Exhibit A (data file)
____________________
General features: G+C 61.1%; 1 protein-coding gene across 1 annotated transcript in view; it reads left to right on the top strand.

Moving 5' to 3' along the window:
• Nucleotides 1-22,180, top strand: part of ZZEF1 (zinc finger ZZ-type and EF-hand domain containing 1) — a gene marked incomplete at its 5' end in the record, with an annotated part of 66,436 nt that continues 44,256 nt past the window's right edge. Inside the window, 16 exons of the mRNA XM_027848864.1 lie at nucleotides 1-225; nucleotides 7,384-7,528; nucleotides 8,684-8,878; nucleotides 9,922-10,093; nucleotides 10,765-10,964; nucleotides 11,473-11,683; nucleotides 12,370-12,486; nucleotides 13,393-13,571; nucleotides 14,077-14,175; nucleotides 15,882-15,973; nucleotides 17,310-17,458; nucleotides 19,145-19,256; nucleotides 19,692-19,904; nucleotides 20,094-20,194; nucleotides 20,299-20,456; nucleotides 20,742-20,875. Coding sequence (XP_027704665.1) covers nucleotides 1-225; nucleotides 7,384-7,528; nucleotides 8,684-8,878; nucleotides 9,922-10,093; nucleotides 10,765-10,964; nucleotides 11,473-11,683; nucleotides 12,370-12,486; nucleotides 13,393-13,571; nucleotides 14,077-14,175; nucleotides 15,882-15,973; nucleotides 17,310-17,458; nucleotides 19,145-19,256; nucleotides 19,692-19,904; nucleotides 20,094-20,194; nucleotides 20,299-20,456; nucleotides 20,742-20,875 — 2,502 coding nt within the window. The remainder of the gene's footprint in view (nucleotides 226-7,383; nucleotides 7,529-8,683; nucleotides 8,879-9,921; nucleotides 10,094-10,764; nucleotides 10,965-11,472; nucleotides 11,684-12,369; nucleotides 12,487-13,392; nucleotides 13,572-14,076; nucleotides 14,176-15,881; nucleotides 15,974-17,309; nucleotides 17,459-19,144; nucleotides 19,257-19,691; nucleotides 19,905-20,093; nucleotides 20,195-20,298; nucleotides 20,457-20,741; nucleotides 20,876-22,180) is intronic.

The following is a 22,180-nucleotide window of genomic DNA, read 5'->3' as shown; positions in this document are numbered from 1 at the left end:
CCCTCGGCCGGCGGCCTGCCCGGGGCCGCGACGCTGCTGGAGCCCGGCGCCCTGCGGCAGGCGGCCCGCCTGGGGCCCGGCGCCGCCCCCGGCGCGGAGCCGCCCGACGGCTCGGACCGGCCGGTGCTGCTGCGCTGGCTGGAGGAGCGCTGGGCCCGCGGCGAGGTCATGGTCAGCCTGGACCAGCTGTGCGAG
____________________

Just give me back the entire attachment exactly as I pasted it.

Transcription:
General features: G+C 61.1%; 1 protein-coding gene across 1 annotated transcript in view; it reads left to right on the top strand.

Moving 5' to 3' along the window:
• Nucleotides 1-22,180, top strand: part of ZZEF1 (zinc finger ZZ-type and EF-hand domain containing 1) — a gene marked incomplete at its 5' end in the record, with an annotated part of 66,436 nt that continues 44,256 nt past the window's right edge. Inside the window, 16 exons of the mRNA XM_027848864.1 lie at nucleotides 1-225; nucleotides 7,384-7,528; nucleotides 8,684-8,878; nucleotides 9,922-10,093; nucleotides 10,765-10,964; nucleotides 11,473-11,683; nucleotides 12,370-12,486; nucleotides 13,393-13,571; nucleotides 14,077-14,175; nucleotides 15,882-15,973; nucleotides 17,310-17,458; nucleotides 19,145-19,256; nucleotides 19,692-19,904; nucleotides 20,094-20,194; nucleotides 20,299-20,456; nucleotides 20,742-20,875. Coding sequence (XP_027704665.1) covers nucleotides 1-225; nucleotides 7,384-7,528; nucleotides 8,684-8,878; nucleotides 9,922-10,093; nucleotides 10,765-10,964; nucleotides 11,473-11,683; nucleotides 12,370-12,486; nucleotides 13,393-13,571; nucleotides 14,077-14,175; nucleotides 15,882-15,973; nucleotides 17,310-17,458; nucleotides 19,145-19,256; nucleotides 19,692-19,904; nucleotides 20,094-20,194; nucleotides 20,299-20,456; nucleotides 20,742-20,875 — 2,502 coding nt within the window. The remainder of the gene's footprint in view (nucleotides 226-7,383; nucleotides 7,529-8,683; nucleotides 8,879-9,921; nucleotides 10,094-10,764; nucleotides 10,965-11,472; nucleotides 11,684-12,369; nucleotides 12,487-13,392; nucleotides 13,572-14,076; nucleotides 14,176-15,881; nucleotides 15,974-17,309; nucleotides 17,459-19,144; nucleotides 19,257-19,691; nucleotides 19,905-20,093; nucleotides 20,195-20,298; nucleotides 20,457-20,741; nucleotides 20,876-22,180) is intronic.

The following is a 22,180-nucleotide window of genomic DNA, read 5'->3' as shown; positions in this document are numbered from 1 at the left end:
CCCTCGGCCGGCGGCCTGCCCGGGGCCGCGACGCTGCTGGAGCCCGGCGCCCTGCGGCAGGCGGCCCGCCTGGGGCCCGGCGCCGCCCCCGGCGCGGAGCCGCCCGACGGCTCGGACCGGCCGGTGCTGCTGCGCTGGCTGGAGGAGCGCTGGGCCCGCGGCGAGGTCATGGTCAGCCTGGACCAGCTGTGCGAG